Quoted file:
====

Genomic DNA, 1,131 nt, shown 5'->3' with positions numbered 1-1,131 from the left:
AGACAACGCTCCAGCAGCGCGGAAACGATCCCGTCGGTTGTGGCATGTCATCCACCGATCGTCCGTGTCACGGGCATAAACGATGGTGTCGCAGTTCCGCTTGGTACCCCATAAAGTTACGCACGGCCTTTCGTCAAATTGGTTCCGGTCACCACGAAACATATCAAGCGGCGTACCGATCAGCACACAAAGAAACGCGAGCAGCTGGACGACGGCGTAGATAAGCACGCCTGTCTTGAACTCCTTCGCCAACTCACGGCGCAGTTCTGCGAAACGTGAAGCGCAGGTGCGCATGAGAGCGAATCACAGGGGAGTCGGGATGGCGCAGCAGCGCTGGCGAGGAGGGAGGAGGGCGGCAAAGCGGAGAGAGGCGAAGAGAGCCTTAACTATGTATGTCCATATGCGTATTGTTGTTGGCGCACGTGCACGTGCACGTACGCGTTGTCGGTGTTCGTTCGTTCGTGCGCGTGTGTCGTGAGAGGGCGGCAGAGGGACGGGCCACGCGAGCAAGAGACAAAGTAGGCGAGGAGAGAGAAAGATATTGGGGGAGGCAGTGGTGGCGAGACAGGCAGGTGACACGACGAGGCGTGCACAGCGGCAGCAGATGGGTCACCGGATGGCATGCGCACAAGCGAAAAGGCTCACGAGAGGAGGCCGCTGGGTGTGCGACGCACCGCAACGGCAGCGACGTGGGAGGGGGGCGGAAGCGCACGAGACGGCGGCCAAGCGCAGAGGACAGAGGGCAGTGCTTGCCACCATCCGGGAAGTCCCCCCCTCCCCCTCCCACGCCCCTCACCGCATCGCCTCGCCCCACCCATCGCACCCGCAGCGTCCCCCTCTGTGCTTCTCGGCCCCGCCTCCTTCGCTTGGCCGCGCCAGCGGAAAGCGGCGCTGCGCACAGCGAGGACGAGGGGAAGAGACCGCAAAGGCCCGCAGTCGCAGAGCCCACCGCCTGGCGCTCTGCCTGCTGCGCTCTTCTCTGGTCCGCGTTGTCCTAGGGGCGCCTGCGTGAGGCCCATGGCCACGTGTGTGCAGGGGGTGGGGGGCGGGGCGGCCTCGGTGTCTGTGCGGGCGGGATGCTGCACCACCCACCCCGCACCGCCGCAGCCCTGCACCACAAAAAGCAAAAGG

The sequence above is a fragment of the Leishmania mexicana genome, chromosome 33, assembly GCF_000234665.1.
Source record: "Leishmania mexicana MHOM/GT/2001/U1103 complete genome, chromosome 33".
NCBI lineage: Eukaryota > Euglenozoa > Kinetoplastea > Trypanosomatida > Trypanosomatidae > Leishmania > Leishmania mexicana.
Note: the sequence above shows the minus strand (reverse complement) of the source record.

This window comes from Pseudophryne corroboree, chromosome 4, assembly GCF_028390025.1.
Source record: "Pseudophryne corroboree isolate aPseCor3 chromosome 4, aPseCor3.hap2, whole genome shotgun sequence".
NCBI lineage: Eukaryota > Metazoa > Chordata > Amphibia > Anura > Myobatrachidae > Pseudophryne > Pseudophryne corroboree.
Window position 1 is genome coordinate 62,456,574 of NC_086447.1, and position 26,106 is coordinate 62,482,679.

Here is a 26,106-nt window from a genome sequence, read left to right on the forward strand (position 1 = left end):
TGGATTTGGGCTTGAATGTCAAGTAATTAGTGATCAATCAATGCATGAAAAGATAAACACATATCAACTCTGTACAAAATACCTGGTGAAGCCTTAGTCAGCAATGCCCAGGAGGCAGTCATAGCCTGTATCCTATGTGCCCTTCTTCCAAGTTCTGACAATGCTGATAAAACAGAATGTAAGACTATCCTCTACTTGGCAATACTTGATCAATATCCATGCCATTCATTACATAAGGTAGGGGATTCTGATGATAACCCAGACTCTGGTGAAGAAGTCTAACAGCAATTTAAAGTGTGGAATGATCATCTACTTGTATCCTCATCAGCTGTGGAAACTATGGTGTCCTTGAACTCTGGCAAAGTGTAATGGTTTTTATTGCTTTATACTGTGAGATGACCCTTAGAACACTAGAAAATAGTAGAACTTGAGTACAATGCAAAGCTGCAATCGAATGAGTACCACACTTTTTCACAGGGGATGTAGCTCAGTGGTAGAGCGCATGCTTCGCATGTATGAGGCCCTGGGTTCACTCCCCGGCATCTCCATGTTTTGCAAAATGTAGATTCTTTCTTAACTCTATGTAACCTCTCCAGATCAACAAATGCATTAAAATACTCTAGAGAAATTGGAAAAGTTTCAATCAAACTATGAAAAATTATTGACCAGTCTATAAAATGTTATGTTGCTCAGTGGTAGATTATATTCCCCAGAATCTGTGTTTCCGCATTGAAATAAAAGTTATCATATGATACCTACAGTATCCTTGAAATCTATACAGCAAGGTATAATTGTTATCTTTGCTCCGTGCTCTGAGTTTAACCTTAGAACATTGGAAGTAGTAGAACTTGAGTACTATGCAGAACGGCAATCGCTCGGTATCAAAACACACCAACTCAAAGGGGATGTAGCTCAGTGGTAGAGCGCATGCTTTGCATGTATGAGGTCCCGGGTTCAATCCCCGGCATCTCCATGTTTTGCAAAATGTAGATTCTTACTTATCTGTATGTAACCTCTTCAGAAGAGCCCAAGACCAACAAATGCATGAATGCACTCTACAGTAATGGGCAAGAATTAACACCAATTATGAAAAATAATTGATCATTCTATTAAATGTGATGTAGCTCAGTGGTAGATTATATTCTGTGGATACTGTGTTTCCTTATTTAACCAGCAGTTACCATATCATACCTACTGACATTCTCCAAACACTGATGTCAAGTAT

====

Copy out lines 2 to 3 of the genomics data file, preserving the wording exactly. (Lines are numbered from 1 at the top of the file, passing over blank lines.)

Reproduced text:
AGACAACGCTCCAGCAGCGCGGAAACGATCCCGTCGGTTGTGGCATGTCATCCACCGATCGTCCGTGTCACGGGCATAAACGATGGTGTCGCAGTTCCGCTTGGTACCCCATAAAGTTACGCACGGCCTTTCGTCAAATTGGTTCCGGTCACCACGAAACATATCAAGCGGCGTACCGATCAGCACACAAAGAAACGCGAGCAGCTGGACGACGGCGTAGATAAGCACGCCTGTCTTGAACTCCTTCGCCAACTCACGGCGCAGTTCTGCGAAACGTGAAGCGCAGGTGCGCATGAGAGCGAATCACAGGGGAGTCGGGATGGCGCAGCAGCGCTGGCGAGGAGGGAGGAGGGCGGCAAAGCGGAGAGAGGCGAAGAGAGCCTTAACTATGTATGTCCATATGCGTATTGTTGTTGGCGCACGTGCACGTGCACGTACGCGTTGTCGGTGTTCGTTCGTTCGTGCGCGTGTGTCGTGAGAGGGCGGCAGAGGGACGGGCCACGCGAGCAAGAGACAAAGTAGGCGAGGAGAGAGAAAGATATTGGGGGAGGCAGTGGTGGCGAGACAGGCAGGTGACACGACGAGGCGTGCACAGCGGCAGCAGATGGGTCACCGGATGGCATGCGCACAAGCGAAAAGGCTCACGAGAGGAGGCCGCTGGGTGTGCGACGCACCGCAACGGCAGCGACGTGGGAGGGGGGCGGAAGCGCACGAGACGGCGGCCAAGCGCAGAGGACAGAGGGCAGTGCTTGCCACCATCCGGGAAGTCCCCCCCTCCCCCTCCCACGCCCCTCACCGCATCGCCTCGCCCCACCCATCGCACCCGCAGCGTCCCCCTCTGTGCTTCTCGGCCCCGCCTCCTTCGCTTGGCCGCGCCAGCGGAAAGCGGCGCTGCGCACAGCGAGGACGAGGGGAAGAGACCGCAAAGGCCCGCAGTCGCAGAGCCCACCGCCTGGCGCTCTGCCTGCTGCGCTCTTCTCTGGTCCGCGTTGTCCTAGGGGCGCCTGCGTGAGGCCCATGGCCACGTGTGTGCAGGGGGTGGGGGGCGGGGCGGCCTCGGTGTCTGTGCGGGCGGGATGCTGCACCACCCACCCCGCACCGCCGCAGCCCTGCACCACAAAAAGCAAAAGG

The sequence above is a fragment of the Leishmania mexicana genome, chromosome 33, assembly GCF_000234665.1.